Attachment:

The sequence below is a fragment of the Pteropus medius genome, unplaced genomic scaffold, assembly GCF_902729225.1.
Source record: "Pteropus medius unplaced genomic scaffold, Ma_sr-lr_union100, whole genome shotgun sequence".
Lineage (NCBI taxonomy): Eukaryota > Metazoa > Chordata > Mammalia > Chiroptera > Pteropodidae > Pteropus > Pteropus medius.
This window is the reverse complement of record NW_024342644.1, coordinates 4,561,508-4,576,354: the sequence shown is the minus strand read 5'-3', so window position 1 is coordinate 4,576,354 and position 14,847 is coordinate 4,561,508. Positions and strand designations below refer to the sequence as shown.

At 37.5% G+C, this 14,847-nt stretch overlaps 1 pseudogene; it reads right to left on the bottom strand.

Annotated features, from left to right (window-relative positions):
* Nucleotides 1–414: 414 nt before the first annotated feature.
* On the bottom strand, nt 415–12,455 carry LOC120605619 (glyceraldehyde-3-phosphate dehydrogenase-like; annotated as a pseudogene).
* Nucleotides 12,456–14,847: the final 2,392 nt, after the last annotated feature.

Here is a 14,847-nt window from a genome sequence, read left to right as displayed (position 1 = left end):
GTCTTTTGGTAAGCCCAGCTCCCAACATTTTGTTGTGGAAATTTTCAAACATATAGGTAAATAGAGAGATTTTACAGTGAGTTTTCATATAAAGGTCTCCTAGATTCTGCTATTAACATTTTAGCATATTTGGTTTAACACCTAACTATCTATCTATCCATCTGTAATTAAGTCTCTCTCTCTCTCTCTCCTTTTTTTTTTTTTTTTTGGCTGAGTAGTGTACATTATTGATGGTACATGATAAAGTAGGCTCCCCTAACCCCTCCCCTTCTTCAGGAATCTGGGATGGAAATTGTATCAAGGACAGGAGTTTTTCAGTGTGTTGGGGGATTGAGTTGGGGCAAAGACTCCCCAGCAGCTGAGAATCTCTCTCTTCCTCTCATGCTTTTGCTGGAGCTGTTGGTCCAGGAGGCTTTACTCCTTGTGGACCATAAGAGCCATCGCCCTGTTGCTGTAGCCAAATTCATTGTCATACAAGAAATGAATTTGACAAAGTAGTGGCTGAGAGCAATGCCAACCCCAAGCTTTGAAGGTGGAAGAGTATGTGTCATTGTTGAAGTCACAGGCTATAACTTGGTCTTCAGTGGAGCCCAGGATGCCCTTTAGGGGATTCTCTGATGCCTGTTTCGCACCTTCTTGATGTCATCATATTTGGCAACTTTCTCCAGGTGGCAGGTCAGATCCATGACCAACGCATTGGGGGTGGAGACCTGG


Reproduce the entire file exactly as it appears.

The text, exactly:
The sequence below is a fragment of the Pteropus medius genome, unplaced genomic scaffold, assembly GCF_902729225.1.
Source record: "Pteropus medius unplaced genomic scaffold, Ma_sr-lr_union100, whole genome shotgun sequence".
Lineage (NCBI taxonomy): Eukaryota > Metazoa > Chordata > Mammalia > Chiroptera > Pteropodidae > Pteropus > Pteropus medius.
This window is the reverse complement of record NW_024342644.1, coordinates 4,561,508-4,576,354: the sequence shown is the minus strand read 5'-3', so window position 1 is coordinate 4,576,354 and position 14,847 is coordinate 4,561,508. Positions and strand designations below refer to the sequence as shown.

At 37.5% G+C, this 14,847-nt stretch overlaps 1 pseudogene; it reads right to left on the bottom strand.

Annotated features, from left to right (window-relative positions):
* Nucleotides 1–414: 414 nt before the first annotated feature.
* On the bottom strand, nt 415–12,455 carry LOC120605619 (glyceraldehyde-3-phosphate dehydrogenase-like; annotated as a pseudogene).
* Nucleotides 12,456–14,847: the final 2,392 nt, after the last annotated feature.

Here is a 14,847-nt window from a genome sequence, read left to right as displayed (position 1 = left end):
GTCTTTTGGTAAGCCCAGCTCCCAACATTTTGTTGTGGAAATTTTCAAACATATAGGTAAATAGAGAGATTTTACAGTGAGTTTTCATATAAAGGTCTCCTAGATTCTGCTATTAACATTTTAGCATATTTGGTTTAACACCTAACTATCTATCTATCCATCTGTAATTAAGTCTCTCTCTCTCTCTCTCCTTTTTTTTTTTTTTTTTGGCTGAGTAGTGTACATTATTGATGGTACATGATAAAGTAGGCTCCCCTAACCCCTCCCCTTCTTCAGGAATCTGGGATGGAAATTGTATCAAGGACAGGAGTTTTTCAGTGTGTTGGGGGATTGAGTTGGGGCAAAGACTCCCCAGCAGCTGAGAATCTCTCTCTTCCTCTCATGCTTTTGCTGGAGCTGTTGGTCCAGGAGGCTTTACTCCTTGTGGACCATAAGAGCCATCGCCCTGTTGCTGTAGCCAAATTCATTGTCATACAAGAAATGAATTTGACAAAGTAGTGGCTGAGAGCAATGCCAACCCCAAGCTTTGAAGGTGGAAGAGTATGTGTCATTGTTGAAGTCACAGGCTATAACTTGGTCTTCAGTGGAGCCCAGGATGCCCTTTAGGGGATTCTCTGATGCCTGTTTCGCACCTTCTTGATGTCATCATATTTGGCAACTTTCTCCAGGTGGCAGGTCAGATCCATGACCAACGCATTGGGGGTGGAGACCTGG